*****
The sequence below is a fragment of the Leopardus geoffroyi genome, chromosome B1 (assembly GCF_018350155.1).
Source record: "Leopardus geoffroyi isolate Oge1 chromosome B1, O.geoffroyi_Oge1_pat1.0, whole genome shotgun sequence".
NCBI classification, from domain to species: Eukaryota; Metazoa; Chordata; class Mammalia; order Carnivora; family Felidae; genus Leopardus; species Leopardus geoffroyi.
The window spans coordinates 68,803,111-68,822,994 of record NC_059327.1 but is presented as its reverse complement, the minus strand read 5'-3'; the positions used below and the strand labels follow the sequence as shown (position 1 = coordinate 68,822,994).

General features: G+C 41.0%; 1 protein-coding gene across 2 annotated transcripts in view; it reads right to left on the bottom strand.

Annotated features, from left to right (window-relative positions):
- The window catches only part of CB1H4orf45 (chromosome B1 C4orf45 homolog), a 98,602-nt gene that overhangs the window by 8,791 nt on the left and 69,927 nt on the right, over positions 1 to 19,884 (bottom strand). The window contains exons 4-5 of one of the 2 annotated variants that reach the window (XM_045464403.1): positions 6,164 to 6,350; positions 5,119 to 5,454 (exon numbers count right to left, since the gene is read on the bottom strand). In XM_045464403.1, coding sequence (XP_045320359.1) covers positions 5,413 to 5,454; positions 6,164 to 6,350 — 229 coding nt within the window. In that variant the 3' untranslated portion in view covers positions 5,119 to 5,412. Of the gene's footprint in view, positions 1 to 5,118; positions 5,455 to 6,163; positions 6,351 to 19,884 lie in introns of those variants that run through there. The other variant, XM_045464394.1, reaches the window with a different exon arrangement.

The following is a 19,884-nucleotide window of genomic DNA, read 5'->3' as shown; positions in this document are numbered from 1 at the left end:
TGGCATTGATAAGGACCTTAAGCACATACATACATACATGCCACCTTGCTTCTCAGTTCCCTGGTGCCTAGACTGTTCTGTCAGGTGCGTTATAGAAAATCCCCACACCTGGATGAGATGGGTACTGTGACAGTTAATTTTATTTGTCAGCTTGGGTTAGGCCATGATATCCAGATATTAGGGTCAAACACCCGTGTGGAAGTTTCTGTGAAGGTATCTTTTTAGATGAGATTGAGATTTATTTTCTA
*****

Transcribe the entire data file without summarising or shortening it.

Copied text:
The sequence below is a fragment of the Leopardus geoffroyi genome, chromosome B1 (assembly GCF_018350155.1).
Source record: "Leopardus geoffroyi isolate Oge1 chromosome B1, O.geoffroyi_Oge1_pat1.0, whole genome shotgun sequence".
NCBI classification, from domain to species: Eukaryota; Metazoa; Chordata; class Mammalia; order Carnivora; family Felidae; genus Leopardus; species Leopardus geoffroyi.
The window spans coordinates 68,803,111-68,822,994 of record NC_059327.1 but is presented as its reverse complement, the minus strand read 5'-3'; the positions used below and the strand labels follow the sequence as shown (position 1 = coordinate 68,822,994).

General features: G+C 41.0%; 1 protein-coding gene across 2 annotated transcripts in view; it reads right to left on the bottom strand.

Annotated features, from left to right (window-relative positions):
- The window catches only part of CB1H4orf45 (chromosome B1 C4orf45 homolog), a 98,602-nt gene that overhangs the window by 8,791 nt on the left and 69,927 nt on the right, over positions 1 to 19,884 (bottom strand). The window contains exons 4-5 of one of the 2 annotated variants that reach the window (XM_045464403.1): positions 6,164 to 6,350; positions 5,119 to 5,454 (exon numbers count right to left, since the gene is read on the bottom strand). In XM_045464403.1, coding sequence (XP_045320359.1) covers positions 5,413 to 5,454; positions 6,164 to 6,350 — 229 coding nt within the window. In that variant the 3' untranslated portion in view covers positions 5,119 to 5,412. Of the gene's footprint in view, positions 1 to 5,118; positions 5,455 to 6,163; positions 6,351 to 19,884 lie in introns of those variants that run through there. The other variant, XM_045464394.1, reaches the window with a different exon arrangement.

The following is a 19,884-nucleotide window of genomic DNA, read 5'->3' as shown; positions in this document are numbered from 1 at the left end:
TGGCATTGATAAGGACCTTAAGCACATACATACATACATGCCACCTTGCTTCTCAGTTCCCTGGTGCCTAGACTGTTCTGTCAGGTGCGTTATAGAAAATCCCCACACCTGGATGAGATGGGTACTGTGACAGTTAATTTTATTTGTCAGCTTGGGTTAGGCCATGATATCCAGATATTAGGGTCAAACACCCGTGTGGAAGTTTCTGTGAAGGTATCTTTTTAGATGAGATTGAGATTTATTTTCTA